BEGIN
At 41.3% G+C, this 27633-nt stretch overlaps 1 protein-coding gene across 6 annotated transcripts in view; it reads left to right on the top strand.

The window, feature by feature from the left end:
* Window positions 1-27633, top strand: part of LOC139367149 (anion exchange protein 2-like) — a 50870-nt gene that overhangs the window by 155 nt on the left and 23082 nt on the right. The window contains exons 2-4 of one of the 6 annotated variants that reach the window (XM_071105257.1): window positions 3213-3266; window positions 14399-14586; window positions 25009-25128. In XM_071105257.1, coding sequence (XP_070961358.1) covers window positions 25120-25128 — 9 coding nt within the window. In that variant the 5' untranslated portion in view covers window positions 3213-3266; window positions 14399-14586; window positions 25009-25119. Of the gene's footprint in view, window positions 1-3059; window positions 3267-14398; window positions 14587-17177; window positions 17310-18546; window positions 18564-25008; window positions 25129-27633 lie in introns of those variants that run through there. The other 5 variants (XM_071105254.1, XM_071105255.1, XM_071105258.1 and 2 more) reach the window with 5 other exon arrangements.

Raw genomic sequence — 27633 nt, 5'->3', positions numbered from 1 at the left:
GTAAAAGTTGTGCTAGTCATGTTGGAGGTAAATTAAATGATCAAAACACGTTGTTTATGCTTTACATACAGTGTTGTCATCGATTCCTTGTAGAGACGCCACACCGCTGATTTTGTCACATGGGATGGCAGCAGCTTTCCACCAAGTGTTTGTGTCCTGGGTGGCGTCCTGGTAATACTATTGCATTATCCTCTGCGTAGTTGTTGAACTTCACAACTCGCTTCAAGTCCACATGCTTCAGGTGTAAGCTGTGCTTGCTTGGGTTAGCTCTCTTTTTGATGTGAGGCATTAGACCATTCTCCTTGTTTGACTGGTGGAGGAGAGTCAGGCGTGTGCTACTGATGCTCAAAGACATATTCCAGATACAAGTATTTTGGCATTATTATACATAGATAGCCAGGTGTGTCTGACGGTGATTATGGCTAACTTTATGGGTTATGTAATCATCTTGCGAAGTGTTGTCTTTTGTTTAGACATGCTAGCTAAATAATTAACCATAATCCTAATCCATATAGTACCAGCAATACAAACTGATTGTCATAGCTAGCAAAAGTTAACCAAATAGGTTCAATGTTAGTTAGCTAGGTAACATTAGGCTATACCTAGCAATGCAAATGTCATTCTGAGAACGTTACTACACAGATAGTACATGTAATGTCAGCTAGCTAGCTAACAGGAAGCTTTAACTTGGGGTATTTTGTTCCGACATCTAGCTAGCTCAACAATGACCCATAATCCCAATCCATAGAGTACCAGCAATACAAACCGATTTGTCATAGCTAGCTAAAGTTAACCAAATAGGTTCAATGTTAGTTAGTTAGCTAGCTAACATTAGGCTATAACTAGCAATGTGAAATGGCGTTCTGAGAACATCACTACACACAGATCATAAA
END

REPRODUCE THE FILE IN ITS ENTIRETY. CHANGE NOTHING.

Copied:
At 41.3% G+C, this 27633-nt stretch overlaps 1 protein-coding gene across 6 annotated transcripts in view; it reads left to right on the top strand.

The window, feature by feature from the left end:
* Window positions 1-27633, top strand: part of LOC139367149 (anion exchange protein 2-like) — a 50870-nt gene that overhangs the window by 155 nt on the left and 23082 nt on the right. The window contains exons 2-4 of one of the 6 annotated variants that reach the window (XM_071105257.1): window positions 3213-3266; window positions 14399-14586; window positions 25009-25128. In XM_071105257.1, coding sequence (XP_070961358.1) covers window positions 25120-25128 — 9 coding nt within the window. In that variant the 5' untranslated portion in view covers window positions 3213-3266; window positions 14399-14586; window positions 25009-25119. Of the gene's footprint in view, window positions 1-3059; window positions 3267-14398; window positions 14587-17177; window positions 17310-18546; window positions 18564-25008; window positions 25129-27633 lie in introns of those variants that run through there. The other 5 variants (XM_071105254.1, XM_071105255.1, XM_071105258.1 and 2 more) reach the window with 5 other exon arrangements.

Raw genomic sequence — 27633 nt, 5'->3', positions numbered from 1 at the left:
GTAAAAGTTGTGCTAGTCATGTTGGAGGTAAATTAAATGATCAAAACACGTTGTTTATGCTTTACATACAGTGTTGTCATCGATTCCTTGTAGAGACGCCACACCGCTGATTTTGTCACATGGGATGGCAGCAGCTTTCCACCAAGTGTTTGTGTCCTGGGTGGCGTCCTGGTAATACTATTGCATTATCCTCTGCGTAGTTGTTGAACTTCACAACTCGCTTCAAGTCCACATGCTTCAGGTGTAAGCTGTGCTTGCTTGGGTTAGCTCTCTTTTTGATGTGAGGCATTAGACCATTCTCCTTGTTTGACTGGTGGAGGAGAGTCAGGCGTGTGCTACTGATGCTCAAAGACATATTCCAGATACAAGTATTTTGGCATTATTATACATAGATAGCCAGGTGTGTCTGACGGTGATTATGGCTAACTTTATGGGTTATGTAATCATCTTGCGAAGTGTTGTCTTTTGTTTAGACATGCTAGCTAAATAATTAACCATAATCCTAATCCATATAGTACCAGCAATACAAACTGATTGTCATAGCTAGCAAAAGTTAACCAAATAGGTTCAATGTTAGTTAGCTAGGTAACATTAGGCTATACCTAGCAATGCAAATGTCATTCTGAGAACGTTACTACACAGATAGTACATGTAATGTCAGCTAGCTAGCTAACAGGAAGCTTTAACTTGGGGTATTTTGTTCCGACATCTAGCTAGCTCAACAATGACCCATAATCCCAATCCATAGAGTACCAGCAATACAAACCGATTTGTCATAGCTAGCTAAAGTTAACCAAATAGGTTCAATGTTAGTTAGTTAGCTAGCTAACATTAGGCTATAACTAGCAATGTGAAATGGCGTTCTGAGAACATCACTACACACAGATCATAAA